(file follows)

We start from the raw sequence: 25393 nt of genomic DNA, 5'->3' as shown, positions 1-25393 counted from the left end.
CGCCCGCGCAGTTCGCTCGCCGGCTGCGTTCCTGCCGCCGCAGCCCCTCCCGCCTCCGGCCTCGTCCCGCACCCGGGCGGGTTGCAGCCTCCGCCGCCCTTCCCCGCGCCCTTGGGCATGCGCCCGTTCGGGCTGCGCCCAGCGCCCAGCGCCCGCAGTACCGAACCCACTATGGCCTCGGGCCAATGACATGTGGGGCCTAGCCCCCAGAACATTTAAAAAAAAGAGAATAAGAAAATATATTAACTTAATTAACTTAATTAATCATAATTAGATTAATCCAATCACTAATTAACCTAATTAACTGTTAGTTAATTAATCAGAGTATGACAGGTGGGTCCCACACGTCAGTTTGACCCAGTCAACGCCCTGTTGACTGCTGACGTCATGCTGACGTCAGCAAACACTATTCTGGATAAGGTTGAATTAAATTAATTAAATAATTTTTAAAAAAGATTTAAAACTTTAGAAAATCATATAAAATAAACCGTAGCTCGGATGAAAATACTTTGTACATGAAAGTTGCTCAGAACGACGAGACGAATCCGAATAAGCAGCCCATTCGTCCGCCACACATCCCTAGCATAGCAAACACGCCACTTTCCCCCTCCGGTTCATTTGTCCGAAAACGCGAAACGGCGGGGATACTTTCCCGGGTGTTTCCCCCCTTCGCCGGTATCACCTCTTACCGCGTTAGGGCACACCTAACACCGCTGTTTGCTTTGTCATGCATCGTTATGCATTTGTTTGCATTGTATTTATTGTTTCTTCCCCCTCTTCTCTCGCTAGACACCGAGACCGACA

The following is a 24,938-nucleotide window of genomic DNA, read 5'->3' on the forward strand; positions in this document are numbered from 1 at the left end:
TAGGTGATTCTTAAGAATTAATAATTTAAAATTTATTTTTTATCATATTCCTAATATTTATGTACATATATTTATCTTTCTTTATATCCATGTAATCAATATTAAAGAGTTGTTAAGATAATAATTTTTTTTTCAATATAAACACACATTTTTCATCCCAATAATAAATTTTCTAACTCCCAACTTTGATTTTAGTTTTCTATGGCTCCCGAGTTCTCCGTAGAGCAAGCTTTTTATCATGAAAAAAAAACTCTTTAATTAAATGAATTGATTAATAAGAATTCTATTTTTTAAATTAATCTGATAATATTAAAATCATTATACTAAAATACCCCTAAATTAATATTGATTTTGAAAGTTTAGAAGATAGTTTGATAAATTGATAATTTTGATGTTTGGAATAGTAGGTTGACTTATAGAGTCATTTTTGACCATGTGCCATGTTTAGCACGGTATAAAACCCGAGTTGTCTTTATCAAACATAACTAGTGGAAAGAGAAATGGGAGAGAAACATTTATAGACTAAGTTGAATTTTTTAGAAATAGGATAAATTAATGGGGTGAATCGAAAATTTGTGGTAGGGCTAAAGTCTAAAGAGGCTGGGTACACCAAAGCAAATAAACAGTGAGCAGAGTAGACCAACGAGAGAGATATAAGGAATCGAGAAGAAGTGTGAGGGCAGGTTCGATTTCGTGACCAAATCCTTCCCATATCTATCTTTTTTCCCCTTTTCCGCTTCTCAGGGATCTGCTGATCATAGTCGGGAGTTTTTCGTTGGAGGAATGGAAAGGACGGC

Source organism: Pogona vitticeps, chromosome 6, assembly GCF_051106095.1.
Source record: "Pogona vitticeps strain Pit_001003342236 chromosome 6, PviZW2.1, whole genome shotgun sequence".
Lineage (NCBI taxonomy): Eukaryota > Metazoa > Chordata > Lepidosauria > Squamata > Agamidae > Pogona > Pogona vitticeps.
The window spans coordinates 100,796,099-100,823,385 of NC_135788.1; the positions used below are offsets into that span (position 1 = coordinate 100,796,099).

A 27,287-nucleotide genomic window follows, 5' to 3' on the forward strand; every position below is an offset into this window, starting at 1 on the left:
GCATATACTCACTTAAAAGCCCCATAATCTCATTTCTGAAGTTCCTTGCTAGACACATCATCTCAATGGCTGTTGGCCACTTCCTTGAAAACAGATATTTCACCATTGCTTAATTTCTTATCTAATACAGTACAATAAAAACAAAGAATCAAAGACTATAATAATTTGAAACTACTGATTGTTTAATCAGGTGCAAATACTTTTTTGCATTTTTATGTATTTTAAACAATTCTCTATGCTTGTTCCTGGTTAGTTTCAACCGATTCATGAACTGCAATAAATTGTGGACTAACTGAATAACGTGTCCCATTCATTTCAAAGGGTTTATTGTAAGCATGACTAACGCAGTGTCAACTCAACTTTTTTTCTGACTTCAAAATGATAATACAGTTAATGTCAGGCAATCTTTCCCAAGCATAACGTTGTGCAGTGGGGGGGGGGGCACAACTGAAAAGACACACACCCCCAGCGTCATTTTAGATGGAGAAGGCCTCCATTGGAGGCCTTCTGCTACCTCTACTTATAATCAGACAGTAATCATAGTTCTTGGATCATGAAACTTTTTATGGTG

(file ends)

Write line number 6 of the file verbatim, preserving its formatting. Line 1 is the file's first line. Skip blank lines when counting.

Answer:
Source record: "Pogona vitticeps strain Pit_001003342236 chromosome 6, PviZW2.1, whole genome shotgun sequence".